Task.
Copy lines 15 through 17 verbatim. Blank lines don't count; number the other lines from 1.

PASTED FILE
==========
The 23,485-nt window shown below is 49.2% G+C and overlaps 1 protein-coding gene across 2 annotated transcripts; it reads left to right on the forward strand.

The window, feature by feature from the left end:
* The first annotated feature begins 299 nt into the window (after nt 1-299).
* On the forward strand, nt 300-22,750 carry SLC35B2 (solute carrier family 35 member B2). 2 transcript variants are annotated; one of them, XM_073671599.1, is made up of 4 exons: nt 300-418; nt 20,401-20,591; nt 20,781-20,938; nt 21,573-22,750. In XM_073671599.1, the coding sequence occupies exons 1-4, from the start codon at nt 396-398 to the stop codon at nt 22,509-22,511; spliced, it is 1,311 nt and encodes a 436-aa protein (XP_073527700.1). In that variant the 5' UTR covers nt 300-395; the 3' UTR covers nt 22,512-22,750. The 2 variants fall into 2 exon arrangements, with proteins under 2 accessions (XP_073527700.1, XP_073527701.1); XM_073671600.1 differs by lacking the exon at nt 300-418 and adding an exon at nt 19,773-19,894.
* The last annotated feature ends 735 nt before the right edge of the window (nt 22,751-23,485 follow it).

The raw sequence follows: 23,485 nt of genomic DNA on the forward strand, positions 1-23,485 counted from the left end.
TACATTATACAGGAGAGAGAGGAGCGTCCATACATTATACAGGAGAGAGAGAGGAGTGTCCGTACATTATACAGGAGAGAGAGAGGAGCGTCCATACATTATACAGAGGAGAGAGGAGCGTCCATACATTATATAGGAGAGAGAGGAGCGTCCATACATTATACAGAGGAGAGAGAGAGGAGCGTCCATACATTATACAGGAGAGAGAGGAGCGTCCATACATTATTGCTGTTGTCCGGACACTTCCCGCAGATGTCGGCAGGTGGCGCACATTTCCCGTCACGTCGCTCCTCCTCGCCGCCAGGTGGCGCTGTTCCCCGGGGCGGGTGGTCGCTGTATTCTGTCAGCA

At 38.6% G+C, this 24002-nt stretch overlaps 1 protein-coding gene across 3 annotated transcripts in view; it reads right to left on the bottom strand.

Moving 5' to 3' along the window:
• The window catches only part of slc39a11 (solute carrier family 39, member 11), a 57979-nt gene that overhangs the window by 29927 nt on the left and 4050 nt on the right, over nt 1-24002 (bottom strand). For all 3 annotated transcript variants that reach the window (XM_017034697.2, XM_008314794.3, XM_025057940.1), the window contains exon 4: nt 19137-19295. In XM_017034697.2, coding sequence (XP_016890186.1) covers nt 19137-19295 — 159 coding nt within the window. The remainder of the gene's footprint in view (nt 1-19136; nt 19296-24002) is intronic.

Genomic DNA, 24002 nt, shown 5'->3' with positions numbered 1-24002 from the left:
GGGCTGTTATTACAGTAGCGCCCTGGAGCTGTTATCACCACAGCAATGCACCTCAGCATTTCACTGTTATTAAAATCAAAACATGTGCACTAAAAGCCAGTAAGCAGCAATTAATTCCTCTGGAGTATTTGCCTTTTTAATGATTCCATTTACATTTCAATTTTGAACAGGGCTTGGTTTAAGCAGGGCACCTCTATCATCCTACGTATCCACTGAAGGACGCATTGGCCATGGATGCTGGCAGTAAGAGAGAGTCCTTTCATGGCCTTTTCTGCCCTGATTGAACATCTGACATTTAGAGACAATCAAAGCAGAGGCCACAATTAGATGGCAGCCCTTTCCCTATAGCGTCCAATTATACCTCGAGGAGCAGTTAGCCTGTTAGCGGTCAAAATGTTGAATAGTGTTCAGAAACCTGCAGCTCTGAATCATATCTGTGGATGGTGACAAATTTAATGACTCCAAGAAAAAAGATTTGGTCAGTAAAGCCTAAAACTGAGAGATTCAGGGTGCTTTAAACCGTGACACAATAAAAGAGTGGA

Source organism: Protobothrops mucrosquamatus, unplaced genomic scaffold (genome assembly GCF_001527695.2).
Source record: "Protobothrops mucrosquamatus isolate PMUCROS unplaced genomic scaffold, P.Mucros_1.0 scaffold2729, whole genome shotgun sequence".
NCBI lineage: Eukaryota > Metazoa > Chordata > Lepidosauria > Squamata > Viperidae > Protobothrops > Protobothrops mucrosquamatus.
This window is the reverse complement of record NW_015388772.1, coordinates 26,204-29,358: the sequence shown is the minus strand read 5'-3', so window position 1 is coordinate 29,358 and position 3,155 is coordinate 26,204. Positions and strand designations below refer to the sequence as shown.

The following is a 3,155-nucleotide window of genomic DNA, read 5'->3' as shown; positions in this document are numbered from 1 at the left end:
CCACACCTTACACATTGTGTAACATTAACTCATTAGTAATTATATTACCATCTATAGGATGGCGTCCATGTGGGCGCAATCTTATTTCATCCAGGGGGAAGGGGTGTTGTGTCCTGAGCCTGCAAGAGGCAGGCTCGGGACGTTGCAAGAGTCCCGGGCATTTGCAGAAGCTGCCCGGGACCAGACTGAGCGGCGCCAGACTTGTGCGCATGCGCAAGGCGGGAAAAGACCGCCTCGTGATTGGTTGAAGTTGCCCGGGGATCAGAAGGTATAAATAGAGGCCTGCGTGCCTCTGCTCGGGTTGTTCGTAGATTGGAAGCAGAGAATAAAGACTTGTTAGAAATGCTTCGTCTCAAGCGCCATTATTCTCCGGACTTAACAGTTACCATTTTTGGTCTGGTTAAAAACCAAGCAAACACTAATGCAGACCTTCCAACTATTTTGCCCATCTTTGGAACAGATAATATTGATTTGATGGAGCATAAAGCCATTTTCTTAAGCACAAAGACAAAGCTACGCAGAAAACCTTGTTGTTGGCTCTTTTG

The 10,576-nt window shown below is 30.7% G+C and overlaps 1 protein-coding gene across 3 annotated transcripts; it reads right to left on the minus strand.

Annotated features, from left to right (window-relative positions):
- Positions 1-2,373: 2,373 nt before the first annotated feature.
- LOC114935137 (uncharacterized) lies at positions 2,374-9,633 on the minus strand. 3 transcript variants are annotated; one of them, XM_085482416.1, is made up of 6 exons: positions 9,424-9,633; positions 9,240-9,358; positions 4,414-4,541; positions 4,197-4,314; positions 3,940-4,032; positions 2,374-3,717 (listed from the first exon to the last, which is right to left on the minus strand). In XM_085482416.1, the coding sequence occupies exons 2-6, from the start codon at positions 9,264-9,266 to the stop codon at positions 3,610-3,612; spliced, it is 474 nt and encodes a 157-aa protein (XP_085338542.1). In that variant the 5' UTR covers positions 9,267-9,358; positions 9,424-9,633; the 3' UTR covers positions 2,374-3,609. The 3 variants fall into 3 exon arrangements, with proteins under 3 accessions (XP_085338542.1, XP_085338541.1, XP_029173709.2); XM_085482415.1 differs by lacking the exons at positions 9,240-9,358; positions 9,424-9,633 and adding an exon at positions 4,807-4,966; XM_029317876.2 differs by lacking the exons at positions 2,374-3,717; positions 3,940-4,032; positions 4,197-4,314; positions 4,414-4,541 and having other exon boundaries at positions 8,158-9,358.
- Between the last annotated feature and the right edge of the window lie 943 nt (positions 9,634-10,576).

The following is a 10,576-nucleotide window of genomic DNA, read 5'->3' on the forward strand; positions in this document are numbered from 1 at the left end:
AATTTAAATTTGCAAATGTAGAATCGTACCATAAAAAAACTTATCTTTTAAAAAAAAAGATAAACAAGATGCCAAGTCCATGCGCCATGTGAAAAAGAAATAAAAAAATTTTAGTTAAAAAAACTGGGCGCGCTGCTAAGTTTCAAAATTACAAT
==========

NCBI lineage: Eukaryota > Metazoa > Chordata > Lepidosauria > Squamata > Viperidae > Protobothrops > Protobothrops mucrosquamatus.
This window is the reverse complement of record NW_015388772.1, coordinates 26,204-29,358: the sequence shown is the minus strand read 5'-3', so window position 1 is coordinate 29,358 and position 3,155 is coordinate 26,204. Positions and strand designations below refer to the sequence as shown.

The following is a 3,155-nucleotide window of genomic DNA, read 5'->3' as shown; positions in this document are numbered from 1 at the left end: